Ryan Mania won on his first ride in the Grand National on Saturday just two years after giving up riding as he guided outsider Auroras Encore to a shock victory at Aintree racecourse.
The 23-year-old Scottish jockey gave a perfect ride to the 66/1 chance - trained by Sue Smith wife of former leading showjumper Harvey - who beat home Welsh duo Cappa Bleu (12/1) and Teaforthree (10/1) while the 2011 runner-up
Oscar Time was fourth.
Auroras Encore - who won by nine lengths - was a local win as one of the three owners Jim Beaumont is Liverpool-born and started his working life as a bellboy in the upmarket Adelphi Hotel.
In a memorable race 17 of the 40 runners finished and most importantly for the racing authorities the reforms to the race after four fatalities in the past two years there were none in this renewal.
Mania seized his chance when Teaforthree hit the last after looking set to give Wales their first win in the race since Kirkland in 1905.
"You can ride him anywhere, anyhow, the ground was in his favour, he had no weight, Ryan gave him a fanstastic ride"
Trainer Sue Smith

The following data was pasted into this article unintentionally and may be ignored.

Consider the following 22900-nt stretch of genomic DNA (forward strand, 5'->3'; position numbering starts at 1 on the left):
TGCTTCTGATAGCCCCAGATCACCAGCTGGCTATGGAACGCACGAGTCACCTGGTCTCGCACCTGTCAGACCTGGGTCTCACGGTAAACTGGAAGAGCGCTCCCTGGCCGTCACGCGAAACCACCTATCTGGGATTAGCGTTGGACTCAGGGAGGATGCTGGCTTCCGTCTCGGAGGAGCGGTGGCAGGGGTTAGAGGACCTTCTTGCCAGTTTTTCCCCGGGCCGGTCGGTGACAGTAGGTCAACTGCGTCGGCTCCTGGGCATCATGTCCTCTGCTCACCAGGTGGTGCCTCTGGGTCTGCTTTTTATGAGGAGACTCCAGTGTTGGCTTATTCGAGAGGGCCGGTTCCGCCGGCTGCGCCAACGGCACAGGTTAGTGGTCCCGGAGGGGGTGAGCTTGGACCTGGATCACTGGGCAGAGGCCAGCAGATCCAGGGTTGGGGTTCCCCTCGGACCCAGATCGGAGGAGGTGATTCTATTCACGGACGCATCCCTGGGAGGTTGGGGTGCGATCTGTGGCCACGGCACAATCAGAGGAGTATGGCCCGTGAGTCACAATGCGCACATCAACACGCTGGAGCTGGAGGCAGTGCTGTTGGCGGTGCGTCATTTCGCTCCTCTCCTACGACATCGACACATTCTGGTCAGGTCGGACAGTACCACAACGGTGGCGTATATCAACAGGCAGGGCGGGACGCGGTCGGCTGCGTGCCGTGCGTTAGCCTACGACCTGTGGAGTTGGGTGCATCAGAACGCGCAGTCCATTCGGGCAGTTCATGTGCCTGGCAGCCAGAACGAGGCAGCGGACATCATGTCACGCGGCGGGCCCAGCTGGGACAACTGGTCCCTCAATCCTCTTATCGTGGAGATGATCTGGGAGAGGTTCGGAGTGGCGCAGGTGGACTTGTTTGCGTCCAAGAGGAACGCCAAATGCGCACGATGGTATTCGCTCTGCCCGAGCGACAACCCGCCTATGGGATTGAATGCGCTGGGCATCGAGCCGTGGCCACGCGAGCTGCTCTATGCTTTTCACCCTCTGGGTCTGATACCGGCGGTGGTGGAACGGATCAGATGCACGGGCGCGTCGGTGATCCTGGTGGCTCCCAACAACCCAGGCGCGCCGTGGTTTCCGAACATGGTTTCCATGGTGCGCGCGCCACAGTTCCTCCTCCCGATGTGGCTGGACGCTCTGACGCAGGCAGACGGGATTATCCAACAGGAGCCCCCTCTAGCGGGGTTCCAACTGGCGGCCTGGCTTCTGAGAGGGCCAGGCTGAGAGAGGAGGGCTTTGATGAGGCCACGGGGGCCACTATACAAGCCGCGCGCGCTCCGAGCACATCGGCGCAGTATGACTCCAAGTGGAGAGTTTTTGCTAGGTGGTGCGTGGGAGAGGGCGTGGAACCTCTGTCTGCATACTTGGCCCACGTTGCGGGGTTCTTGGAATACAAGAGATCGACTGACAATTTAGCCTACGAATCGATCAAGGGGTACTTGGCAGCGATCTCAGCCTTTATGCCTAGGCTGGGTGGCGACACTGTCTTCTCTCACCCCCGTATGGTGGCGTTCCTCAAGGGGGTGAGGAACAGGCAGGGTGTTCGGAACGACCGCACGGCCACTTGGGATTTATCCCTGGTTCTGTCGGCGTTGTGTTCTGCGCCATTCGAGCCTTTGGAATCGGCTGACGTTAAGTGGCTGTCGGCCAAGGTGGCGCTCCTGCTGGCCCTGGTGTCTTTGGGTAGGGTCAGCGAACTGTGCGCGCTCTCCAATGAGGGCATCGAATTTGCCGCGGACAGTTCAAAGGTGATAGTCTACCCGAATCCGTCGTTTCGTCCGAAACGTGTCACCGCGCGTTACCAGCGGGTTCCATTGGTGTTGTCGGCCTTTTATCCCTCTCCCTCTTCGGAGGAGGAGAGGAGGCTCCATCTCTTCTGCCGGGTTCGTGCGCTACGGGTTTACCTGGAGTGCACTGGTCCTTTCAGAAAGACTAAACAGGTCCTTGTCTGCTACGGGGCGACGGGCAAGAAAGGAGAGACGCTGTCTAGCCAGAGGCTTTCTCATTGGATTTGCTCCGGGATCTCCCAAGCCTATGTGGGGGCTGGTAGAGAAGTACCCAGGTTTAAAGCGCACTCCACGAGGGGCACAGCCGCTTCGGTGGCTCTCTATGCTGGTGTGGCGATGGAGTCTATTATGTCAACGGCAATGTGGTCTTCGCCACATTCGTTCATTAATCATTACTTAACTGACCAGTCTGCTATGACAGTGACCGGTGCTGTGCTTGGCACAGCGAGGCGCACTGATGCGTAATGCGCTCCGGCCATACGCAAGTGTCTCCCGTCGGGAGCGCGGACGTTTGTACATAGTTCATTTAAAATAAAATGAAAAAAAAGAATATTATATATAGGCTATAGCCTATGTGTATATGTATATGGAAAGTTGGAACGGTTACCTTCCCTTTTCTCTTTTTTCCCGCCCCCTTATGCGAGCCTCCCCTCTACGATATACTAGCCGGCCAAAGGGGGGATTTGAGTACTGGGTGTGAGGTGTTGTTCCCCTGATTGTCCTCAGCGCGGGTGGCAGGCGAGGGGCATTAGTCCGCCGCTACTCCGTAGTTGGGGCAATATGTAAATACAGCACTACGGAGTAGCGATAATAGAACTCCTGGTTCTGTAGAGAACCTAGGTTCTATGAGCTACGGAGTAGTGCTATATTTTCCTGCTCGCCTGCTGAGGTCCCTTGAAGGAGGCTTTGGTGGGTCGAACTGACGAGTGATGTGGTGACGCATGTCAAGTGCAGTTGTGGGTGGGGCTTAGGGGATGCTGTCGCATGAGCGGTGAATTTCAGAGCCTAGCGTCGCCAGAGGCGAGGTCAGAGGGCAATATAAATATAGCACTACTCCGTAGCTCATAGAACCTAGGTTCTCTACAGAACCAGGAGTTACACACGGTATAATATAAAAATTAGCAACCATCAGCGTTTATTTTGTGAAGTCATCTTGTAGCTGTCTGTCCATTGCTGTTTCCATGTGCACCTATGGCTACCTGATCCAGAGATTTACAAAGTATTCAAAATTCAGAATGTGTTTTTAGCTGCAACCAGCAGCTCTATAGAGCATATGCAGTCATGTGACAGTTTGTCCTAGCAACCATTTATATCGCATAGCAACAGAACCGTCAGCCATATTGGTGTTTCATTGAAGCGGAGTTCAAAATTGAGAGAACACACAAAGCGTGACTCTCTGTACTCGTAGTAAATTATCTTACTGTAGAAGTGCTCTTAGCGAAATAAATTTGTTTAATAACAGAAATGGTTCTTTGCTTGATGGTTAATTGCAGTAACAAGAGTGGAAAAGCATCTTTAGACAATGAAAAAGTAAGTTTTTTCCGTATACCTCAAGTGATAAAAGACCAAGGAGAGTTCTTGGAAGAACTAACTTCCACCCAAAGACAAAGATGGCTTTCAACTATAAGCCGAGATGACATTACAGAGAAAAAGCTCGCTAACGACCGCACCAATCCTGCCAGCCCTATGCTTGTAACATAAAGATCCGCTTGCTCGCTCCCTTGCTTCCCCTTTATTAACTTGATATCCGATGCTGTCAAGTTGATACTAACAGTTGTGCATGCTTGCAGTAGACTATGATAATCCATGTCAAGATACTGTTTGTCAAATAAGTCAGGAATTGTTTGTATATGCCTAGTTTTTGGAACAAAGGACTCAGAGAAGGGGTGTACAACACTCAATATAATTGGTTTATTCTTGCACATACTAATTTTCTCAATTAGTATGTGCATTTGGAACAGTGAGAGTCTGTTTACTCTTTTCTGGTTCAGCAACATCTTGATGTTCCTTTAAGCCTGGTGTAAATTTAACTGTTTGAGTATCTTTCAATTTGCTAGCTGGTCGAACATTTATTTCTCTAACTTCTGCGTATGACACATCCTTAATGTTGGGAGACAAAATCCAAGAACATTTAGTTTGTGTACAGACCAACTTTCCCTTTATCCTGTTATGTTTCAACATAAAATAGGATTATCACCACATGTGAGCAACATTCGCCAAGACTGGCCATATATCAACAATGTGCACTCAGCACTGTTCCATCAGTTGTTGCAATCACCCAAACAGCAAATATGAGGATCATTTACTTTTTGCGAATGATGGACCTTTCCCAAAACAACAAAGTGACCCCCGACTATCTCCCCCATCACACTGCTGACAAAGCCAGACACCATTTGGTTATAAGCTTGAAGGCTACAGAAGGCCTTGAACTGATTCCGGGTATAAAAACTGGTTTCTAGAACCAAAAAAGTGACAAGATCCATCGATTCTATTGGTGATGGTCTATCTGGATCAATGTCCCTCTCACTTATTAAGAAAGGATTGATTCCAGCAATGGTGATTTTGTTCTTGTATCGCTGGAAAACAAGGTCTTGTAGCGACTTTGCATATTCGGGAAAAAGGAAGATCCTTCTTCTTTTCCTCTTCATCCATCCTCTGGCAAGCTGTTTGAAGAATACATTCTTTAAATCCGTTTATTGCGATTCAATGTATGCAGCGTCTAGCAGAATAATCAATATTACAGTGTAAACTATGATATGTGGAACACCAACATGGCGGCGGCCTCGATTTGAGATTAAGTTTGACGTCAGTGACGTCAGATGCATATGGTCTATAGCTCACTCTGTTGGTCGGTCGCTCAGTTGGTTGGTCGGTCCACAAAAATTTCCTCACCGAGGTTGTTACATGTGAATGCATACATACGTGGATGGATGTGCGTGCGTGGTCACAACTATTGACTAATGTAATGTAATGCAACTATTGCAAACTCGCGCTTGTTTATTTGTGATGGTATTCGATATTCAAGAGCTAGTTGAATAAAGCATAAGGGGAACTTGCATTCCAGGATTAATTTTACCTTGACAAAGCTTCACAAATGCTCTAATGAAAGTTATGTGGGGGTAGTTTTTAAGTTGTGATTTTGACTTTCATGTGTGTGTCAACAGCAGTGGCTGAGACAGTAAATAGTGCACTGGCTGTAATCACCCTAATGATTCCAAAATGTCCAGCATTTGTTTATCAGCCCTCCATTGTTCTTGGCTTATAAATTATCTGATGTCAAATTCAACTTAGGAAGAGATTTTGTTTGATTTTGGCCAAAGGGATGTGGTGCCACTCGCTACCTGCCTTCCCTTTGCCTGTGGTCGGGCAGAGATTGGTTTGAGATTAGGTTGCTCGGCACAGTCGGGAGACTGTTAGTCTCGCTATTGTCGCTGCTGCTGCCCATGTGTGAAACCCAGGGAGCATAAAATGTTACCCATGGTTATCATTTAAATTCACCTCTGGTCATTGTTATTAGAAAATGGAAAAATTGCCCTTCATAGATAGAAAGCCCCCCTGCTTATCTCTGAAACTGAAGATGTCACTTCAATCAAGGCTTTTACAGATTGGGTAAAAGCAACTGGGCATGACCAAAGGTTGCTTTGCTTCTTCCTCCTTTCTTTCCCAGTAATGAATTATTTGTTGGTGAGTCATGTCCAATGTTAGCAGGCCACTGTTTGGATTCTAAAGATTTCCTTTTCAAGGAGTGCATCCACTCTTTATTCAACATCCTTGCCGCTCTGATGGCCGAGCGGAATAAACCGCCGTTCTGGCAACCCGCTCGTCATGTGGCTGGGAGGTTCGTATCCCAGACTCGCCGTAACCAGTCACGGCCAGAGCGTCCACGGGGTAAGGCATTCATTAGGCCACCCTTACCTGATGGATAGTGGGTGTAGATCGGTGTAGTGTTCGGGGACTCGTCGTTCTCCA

He was never in trouble after that as Cappa Bleu, fourth last year, ran on to rob Teaforthree of second while Cheltenham Gold Cup winning amateur rider Sam Waley-Cohen produced another fantastic ride to take fourth.
"He gave me a dream ride, he's brilliant. I had the choice of two horses to ride, I wasn't sure which one to go for," said Mania.
"He loved every second of it, just class - he was second in the Scottish National last season. He made a couple of little mistakes then learned from them."
Sue Smith said that everything had colluded to give her runner every chance.
"You can ride him anywhere, anyhow, the ground was in his favour, he had no weight, Ryan gave him a fanstastic ride," she said.
Husband Harvey said: "That was absolutely spot on."
Asked how this compared to his show jumping days the 74-year-old told Channel 4: "You've got to look forward so this is the best, but unfortunately we're all getting older."
However, he was less sure about whether it would improve their marriage.
"We're a bit antiquish for that aren't we!"
Katie Walsh's hopes of becoming the first woman rider to win the greatest steeplechase in the world looked promising midway round the second circuit on 11-2 favourite Seabass.
Riding upsides brother Ruby, who was on second favourite On My Own, her mount was going easily.
However, while On My Own fell Seabass kept on but rounding the turn to the straight the signs were out as he came under the whip and faded.
Indeed the strong Irish challenge rated as one of the strongest ever foundered completely, Treacle being the first faller but at the seventh fence while Rare Bob was the best of those that finished in fifth leaving them without a win since 2007.